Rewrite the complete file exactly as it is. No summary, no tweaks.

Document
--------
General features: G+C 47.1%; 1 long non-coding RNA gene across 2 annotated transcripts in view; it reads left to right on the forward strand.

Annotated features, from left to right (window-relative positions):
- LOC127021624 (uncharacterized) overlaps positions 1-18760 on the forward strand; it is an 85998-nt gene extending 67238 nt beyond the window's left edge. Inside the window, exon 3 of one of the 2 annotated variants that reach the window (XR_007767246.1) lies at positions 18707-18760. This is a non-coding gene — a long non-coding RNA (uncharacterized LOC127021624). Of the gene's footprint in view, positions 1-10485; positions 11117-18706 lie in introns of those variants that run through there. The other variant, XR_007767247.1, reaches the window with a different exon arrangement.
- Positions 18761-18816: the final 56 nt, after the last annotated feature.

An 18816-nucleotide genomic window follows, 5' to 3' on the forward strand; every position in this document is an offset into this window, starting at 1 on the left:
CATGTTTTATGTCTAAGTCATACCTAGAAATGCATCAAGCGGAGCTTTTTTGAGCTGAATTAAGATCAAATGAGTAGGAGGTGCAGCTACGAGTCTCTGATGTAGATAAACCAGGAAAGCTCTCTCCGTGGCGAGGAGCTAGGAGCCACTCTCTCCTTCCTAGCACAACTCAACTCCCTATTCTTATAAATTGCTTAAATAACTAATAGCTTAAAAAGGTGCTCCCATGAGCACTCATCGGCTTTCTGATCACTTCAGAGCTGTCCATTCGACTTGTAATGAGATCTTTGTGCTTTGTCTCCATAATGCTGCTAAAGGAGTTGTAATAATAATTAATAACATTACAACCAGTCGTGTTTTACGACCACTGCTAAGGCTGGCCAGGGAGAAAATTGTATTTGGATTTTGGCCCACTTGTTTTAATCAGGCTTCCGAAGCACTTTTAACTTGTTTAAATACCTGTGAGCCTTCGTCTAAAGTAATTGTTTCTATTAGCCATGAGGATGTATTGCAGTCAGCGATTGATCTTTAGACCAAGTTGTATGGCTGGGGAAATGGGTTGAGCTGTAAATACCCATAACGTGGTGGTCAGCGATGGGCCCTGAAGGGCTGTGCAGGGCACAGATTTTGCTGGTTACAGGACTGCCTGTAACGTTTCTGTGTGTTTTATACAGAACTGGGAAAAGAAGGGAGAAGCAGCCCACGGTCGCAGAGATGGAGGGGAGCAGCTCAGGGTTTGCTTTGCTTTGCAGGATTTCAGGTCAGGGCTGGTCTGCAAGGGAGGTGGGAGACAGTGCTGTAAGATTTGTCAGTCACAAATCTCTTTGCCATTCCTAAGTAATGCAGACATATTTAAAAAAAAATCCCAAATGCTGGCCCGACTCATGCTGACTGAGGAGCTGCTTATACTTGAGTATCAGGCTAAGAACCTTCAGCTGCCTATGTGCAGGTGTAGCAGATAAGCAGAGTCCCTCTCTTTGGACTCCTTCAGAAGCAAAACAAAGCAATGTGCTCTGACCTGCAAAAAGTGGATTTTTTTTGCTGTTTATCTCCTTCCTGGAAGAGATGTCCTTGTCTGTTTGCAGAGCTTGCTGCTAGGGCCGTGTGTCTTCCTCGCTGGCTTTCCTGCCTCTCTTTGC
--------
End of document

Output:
General features: G+C 47.1%; 1 long non-coding RNA gene across 2 annotated transcripts in view; it reads left to right on the forward strand.

Annotated features, from left to right (window-relative positions):
- LOC127021624 (uncharacterized) overlaps positions 1-18760 on the forward strand; it is an 85998-nt gene extending 67238 nt beyond the window's left edge. Inside the window, exon 3 of one of the 2 annotated variants that reach the window (XR_007767246.1) lies at positions 18707-18760. This is a non-coding gene — a long non-coding RNA (uncharacterized LOC127021624). Of the gene's footprint in view, positions 1-10485; positions 11117-18706 lie in introns of those variants that run through there. The other variant, XR_007767247.1, reaches the window with a different exon arrangement.
- Positions 18761-18816: the final 56 nt, after the last annotated feature.

An 18816-nucleotide genomic window follows, 5' to 3' on the forward strand; every position in this document is an offset into this window, starting at 1 on the left:
CATGTTTTATGTCTAAGTCATACCTAGAAATGCATCAAGCGGAGCTTTTTTGAGCTGAATTAAGATCAAATGAGTAGGAGGTGCAGCTACGAGTCTCTGATGTAGATAAACCAGGAAAGCTCTCTCCGTGGCGAGGAGCTAGGAGCCACTCTCTCCTTCCTAGCACAACTCAACTCCCTATTCTTATAAATTGCTTAAATAACTAATAGCTTAAAAAGGTGCTCCCATGAGCACTCATCGGCTTTCTGATCACTTCAGAGCTGTCCATTCGACTTGTAATGAGATCTTTGTGCTTTGTCTCCATAATGCTGCTAAAGGAGTTGTAATAATAATTAATAACATTACAACCAGTCGTGTTTTACGACCACTGCTAAGGCTGGCCAGGGAGAAAATTGTATTTGGATTTTGGCCCACTTGTTTTAATCAGGCTTCCGAAGCACTTTTAACTTGTTTAAATACCTGTGAGCCTTCGTCTAAAGTAATTGTTTCTATTAGCCATGAGGATGTATTGCAGTCAGCGATTGATCTTTAGACCAAGTTGTATGGCTGGGGAAATGGGTTGAGCTGTAAATACCCATAACGTGGTGGTCAGCGATGGGCCCTGAAGGGCTGTGCAGGGCACAGATTTTGCTGGTTACAGGACTGCCTGTAACGTTTCTGTGTGTTTTATACAGAACTGGGAAAAGAAGGGAGAAGCAGCCCACGGTCGCAGAGATGGAGGGGAGCAGCTCAGGGTTTGCTTTGCTTTGCAGGATTTCAGGTCAGGGCTGGTCTGCAAGGGAGGTGGGAGACAGTGCTGTAAGATTTGTCAGTCACAAATCTCTTTGCCATTCCTAAGTAATGCAGACATATTTAAAAAAAAATCCCAAATGCTGGCCCGACTCATGCTGACTGAGGAGCTGCTTATACTTGAGTATCAGGCTAAGAACCTTCAGCTGCCTATGTGCAGGTGTAGCAGATAAGCAGAGTCCCTCTCTTTGGACTCCTTCAGAAGCAAAACAAAGCAATGTGCTCTGACCTGCAAAAAGTGGATTTTTTTTGCTGTTTATCTCCTTCCTGGAAGAGATGTCCTTGTCTGTTTGCAGAGCTTGCTGCTAGGGCCGTGTGTCTTCCTCGCTGGCTTTCCTGCCTCTCTTTGC